Yes Bank Rejects $1.2 Billion Investment Offer From Erwin Singh Braich
People stand outside a Yes Bank branch in Mumbai, India. (Photographer: Dhiraj Singh/Bloomberg)

Yes Bank Rejects $1.2 Billion Investment Offer From Erwin Singh Braich

Private sector lender Yes Bank Ltd. failed to conclude its fund raising once again as it rejected one large offer it had previously received, while leaving the fate of second investment proposal hanging.

Instead, the lender said it would now look to raise Rs 10,000 crore via a qualified institutional placement in one or more tranches.

Following a board meet on Friday, Yes Bank said it has decided not to proceed with a $1.2 billion investment offer it had received from Canadian investor Erwin Singh Braich and SPGP Holdings in November 2019. The offer had been disclosed to stock exchanges on Dec. 2 as the largest part of $2 billion in investment offers received by Yes Bank.

The bank has received an updated proposal from the Investor (Erwin Singh Braich / SPGP Holdings) extending the validity of its offer until January 31, 2020 for the bank’s consideration and further evaluation. However, the Board has decided not to proceed with the offer.
Yes Bank Statement

The investment offer by Citax Holdings, which had offered to put in $500 million, has also not been concluded.

“The relevant conditions precedent could not be completed as on date. Hence, Citax offer will be taken up during the next round,” the bank said in its notification.

The bank’s statement was silent on other offers it had disclosed after the Dec.2 board meet. At the time, the lender had said that it has received offers from an unnamed ‘top-tier US fund house’ ($120 million), Discovery Capital ($50 million), Ward Ferry ($30 million).

Back To Square One?

With the failure to conclude the preferential issue as planned, the bank continues to hunt for capital.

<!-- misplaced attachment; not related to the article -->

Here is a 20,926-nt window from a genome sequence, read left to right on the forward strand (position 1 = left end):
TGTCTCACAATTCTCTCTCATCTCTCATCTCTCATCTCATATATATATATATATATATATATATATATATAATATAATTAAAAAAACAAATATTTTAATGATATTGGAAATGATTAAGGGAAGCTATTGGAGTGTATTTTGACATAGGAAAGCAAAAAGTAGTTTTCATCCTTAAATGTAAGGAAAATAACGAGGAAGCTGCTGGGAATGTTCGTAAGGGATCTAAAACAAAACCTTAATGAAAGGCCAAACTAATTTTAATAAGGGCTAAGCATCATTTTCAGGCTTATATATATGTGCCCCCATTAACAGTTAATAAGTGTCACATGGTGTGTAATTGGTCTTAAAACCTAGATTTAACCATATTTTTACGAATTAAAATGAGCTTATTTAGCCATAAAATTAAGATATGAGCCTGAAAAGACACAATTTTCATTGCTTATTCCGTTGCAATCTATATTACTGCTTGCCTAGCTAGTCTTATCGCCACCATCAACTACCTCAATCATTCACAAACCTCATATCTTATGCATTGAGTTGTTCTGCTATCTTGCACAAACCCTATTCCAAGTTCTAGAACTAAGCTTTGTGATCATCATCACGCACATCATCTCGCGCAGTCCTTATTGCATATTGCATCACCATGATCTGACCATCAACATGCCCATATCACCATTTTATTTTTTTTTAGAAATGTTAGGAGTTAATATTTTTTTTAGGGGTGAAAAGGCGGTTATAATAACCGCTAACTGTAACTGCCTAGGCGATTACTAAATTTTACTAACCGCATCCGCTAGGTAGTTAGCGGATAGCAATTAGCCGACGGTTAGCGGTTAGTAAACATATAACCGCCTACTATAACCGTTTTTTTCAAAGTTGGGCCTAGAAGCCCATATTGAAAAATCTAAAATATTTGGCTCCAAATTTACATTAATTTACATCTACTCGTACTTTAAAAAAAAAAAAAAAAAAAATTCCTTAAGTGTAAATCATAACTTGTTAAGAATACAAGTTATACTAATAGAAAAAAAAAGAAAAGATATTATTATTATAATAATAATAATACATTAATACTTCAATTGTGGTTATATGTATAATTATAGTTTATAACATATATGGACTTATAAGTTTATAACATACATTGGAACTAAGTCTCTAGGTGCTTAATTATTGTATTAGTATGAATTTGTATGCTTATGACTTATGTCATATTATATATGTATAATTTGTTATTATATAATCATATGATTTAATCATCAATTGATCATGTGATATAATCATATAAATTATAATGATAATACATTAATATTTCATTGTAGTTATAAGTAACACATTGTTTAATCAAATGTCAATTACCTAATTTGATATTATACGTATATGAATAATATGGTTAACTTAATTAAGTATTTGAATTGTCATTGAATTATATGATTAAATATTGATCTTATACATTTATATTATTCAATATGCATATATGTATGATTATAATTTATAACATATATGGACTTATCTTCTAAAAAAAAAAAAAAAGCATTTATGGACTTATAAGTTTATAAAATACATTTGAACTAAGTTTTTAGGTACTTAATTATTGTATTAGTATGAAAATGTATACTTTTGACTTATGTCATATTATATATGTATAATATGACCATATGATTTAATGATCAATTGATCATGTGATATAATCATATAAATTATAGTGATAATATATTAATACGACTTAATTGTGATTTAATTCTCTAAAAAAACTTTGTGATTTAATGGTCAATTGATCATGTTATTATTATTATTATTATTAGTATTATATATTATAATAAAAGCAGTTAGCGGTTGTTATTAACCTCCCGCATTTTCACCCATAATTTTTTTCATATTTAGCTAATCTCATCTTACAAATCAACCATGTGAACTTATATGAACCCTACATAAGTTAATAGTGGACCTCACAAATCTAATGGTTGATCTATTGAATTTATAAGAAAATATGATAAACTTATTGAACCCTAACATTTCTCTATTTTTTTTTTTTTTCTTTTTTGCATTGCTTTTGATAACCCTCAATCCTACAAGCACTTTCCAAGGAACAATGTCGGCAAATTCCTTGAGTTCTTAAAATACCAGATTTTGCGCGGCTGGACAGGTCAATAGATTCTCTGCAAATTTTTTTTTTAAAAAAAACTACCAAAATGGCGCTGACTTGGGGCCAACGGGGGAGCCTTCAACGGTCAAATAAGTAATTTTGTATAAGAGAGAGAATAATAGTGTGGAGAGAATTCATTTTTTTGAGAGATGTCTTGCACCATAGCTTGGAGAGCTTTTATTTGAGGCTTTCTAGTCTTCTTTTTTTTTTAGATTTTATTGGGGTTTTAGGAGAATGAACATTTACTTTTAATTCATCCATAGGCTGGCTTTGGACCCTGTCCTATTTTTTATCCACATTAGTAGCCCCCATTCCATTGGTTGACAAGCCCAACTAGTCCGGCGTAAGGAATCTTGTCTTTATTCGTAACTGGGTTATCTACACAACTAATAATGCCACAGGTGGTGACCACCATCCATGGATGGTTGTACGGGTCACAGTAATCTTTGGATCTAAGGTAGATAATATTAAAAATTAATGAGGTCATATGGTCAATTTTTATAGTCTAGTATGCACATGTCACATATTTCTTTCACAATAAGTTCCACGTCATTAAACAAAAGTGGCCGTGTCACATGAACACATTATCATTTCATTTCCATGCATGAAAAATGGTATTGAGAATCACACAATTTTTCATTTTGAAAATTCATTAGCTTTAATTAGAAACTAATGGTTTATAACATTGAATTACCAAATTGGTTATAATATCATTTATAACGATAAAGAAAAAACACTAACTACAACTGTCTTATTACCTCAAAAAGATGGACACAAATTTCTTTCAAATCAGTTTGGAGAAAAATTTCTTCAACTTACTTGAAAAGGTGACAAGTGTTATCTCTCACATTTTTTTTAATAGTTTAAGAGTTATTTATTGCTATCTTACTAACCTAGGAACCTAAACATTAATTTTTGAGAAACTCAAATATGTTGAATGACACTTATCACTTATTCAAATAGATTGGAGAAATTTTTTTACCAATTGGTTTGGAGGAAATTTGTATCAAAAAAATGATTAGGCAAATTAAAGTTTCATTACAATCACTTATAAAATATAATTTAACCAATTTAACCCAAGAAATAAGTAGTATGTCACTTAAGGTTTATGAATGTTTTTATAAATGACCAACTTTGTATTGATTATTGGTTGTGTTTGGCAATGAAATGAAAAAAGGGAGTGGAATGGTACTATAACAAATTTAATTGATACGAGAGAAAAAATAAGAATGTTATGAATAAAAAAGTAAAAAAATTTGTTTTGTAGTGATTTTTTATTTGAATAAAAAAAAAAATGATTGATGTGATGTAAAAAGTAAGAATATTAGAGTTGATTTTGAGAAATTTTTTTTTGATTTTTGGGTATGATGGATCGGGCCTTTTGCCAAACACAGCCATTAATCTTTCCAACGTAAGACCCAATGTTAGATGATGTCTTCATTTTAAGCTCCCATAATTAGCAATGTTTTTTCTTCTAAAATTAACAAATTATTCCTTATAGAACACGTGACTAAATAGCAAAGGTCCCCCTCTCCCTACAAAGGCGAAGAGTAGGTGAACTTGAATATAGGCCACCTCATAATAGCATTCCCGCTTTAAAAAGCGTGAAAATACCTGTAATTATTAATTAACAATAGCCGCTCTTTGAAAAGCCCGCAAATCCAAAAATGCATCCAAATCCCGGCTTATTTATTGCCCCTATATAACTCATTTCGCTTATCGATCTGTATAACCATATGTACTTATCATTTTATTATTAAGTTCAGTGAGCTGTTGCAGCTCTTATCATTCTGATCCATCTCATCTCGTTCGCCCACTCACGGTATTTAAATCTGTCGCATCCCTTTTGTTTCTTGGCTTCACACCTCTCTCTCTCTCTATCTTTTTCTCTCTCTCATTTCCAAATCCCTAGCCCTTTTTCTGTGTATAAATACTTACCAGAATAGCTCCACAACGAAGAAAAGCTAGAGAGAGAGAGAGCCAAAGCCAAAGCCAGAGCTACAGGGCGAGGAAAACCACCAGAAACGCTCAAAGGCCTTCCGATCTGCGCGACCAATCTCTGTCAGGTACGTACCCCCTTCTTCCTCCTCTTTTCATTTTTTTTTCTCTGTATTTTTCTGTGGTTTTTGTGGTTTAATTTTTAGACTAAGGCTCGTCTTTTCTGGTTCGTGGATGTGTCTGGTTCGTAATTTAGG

The board, in its statement, said that it will seek shareholder approval to raise Rs 10,000 crore through sale of securities under qualified institutional placement (QIP), global depository receipts (GDR), American depository receipts (ADR), foreign currency convertible bonds (FCCB) or any other method, on a private placement basis.

The bank’s common equity Tier-I capital ratio as on September 30, 2019 stood at 8.7 percent. Banks are required to maintain a CET-1 ratio of 8 percent minimum. The bank’s management has already estimated a higher bad loan ratio owing to unexpected developments in cases like Cafe Coffee Day, Cox & Kings, CG Power, among others.

Yes Bank’s BB and below rated book stood at over Rs 30,000 crore at the end of the second quarter, with more than 25 percent likely to go bad. The bank’s last reported gross non-performing asset ratio was at 7.39 percent as of the end of September 2019, up from 5 percent in June 2019.

On Friday, Uttam Prakash Agarwal, an independent director on the bank’s board and the head of its audit committee submitted his resignation, citing corporate governance concerns in the bank. In an interview with BloombergQuint, Agarwal said that the bank had not followed due process in the management of the capital raising plans.

In a stock exchange notification after Agarwal’s resignation, the bank said that it was in the process of reviewing the audit committee chair’s fit and proper status after the Reserve Bank of India directed it to do so.

Also read: Yes Bank, Former Audit Committee Chair Spar Amid Governance Concerns

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